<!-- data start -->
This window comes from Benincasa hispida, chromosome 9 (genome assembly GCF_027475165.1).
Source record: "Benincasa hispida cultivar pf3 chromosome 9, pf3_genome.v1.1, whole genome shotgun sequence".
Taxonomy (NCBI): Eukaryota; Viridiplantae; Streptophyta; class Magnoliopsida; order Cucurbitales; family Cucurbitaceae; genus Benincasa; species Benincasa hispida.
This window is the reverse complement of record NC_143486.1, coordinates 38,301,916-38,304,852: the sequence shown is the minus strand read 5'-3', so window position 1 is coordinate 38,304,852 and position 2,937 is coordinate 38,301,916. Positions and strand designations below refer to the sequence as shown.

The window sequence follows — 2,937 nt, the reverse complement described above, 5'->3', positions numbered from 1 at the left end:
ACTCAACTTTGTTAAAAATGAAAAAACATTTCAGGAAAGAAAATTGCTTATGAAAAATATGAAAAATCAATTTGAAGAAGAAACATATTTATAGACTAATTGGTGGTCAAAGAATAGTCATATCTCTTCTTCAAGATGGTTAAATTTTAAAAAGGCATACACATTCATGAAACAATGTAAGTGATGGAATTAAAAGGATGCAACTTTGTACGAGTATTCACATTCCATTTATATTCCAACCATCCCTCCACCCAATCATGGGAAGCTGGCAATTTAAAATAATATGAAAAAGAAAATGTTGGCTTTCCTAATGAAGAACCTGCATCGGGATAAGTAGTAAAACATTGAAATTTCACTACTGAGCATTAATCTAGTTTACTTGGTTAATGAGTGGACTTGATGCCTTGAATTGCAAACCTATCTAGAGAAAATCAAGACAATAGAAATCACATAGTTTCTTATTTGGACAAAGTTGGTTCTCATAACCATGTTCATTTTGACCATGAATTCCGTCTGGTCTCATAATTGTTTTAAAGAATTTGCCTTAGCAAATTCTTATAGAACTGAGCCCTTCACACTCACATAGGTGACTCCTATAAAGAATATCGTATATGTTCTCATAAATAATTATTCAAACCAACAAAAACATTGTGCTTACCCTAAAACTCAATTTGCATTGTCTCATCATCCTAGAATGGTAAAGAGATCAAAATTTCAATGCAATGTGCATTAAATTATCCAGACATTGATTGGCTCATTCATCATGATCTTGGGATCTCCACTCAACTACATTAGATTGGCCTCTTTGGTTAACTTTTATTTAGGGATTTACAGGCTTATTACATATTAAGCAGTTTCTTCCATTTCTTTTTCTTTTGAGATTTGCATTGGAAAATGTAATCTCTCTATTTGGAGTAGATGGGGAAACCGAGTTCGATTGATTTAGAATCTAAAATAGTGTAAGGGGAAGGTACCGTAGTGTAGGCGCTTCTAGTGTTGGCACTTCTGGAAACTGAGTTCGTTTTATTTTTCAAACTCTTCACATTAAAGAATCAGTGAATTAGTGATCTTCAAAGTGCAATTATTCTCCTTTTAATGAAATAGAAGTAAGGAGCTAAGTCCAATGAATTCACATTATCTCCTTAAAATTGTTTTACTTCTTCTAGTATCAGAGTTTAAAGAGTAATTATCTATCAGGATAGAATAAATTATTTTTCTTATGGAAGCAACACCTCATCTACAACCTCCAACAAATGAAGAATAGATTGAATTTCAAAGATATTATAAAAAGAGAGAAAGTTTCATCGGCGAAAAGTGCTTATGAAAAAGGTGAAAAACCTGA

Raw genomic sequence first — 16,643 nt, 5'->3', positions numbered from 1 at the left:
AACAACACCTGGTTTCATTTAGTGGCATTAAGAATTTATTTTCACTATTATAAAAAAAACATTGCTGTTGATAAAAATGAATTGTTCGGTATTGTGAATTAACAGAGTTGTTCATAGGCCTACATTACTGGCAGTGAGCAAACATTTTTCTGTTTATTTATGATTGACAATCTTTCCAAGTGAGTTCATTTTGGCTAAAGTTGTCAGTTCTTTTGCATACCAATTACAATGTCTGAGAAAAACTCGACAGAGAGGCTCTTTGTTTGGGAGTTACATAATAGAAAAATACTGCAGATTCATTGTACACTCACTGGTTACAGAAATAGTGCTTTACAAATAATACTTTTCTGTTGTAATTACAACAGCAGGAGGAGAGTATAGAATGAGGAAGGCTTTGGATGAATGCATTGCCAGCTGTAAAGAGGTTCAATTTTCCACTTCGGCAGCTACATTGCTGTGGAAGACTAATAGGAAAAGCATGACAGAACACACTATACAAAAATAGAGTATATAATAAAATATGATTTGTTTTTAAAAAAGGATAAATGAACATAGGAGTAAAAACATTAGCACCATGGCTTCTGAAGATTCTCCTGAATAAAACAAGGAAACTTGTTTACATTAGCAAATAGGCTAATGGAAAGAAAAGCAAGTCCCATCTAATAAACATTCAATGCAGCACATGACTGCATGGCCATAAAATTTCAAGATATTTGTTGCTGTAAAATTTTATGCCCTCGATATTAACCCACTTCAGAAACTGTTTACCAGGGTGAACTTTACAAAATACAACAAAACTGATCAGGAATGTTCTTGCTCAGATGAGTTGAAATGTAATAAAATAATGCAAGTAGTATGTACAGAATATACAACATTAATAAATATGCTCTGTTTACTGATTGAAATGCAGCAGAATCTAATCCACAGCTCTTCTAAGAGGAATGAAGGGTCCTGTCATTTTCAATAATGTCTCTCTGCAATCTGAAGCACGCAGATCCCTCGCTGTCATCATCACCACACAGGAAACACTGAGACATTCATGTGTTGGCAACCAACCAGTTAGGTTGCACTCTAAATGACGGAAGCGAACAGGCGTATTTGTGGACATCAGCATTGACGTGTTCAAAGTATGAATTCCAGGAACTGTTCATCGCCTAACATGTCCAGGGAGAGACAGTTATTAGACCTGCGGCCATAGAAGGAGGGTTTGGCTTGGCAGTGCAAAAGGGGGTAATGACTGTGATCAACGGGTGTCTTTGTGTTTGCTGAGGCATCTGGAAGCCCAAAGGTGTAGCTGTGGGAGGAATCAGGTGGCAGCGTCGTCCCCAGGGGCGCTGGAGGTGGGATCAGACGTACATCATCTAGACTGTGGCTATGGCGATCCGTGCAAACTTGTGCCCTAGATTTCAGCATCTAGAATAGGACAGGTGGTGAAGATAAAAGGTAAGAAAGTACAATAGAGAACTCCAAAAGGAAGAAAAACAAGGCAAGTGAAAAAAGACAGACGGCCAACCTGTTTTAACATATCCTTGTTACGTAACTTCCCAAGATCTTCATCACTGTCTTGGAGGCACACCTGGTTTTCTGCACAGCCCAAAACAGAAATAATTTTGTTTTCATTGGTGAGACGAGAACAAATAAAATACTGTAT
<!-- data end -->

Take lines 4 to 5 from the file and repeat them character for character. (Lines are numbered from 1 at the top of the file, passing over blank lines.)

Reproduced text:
This window is the reverse complement of record NC_143486.1, coordinates 38,301,916-38,304,852: the sequence shown is the minus strand read 5'-3', so window position 1 is coordinate 38,304,852 and position 2,937 is coordinate 38,301,916. Positions and strand designations below refer to the sequence as shown.

The window sequence follows — 2,937 nt, the reverse complement described above, 5'->3', positions numbered from 1 at the left end: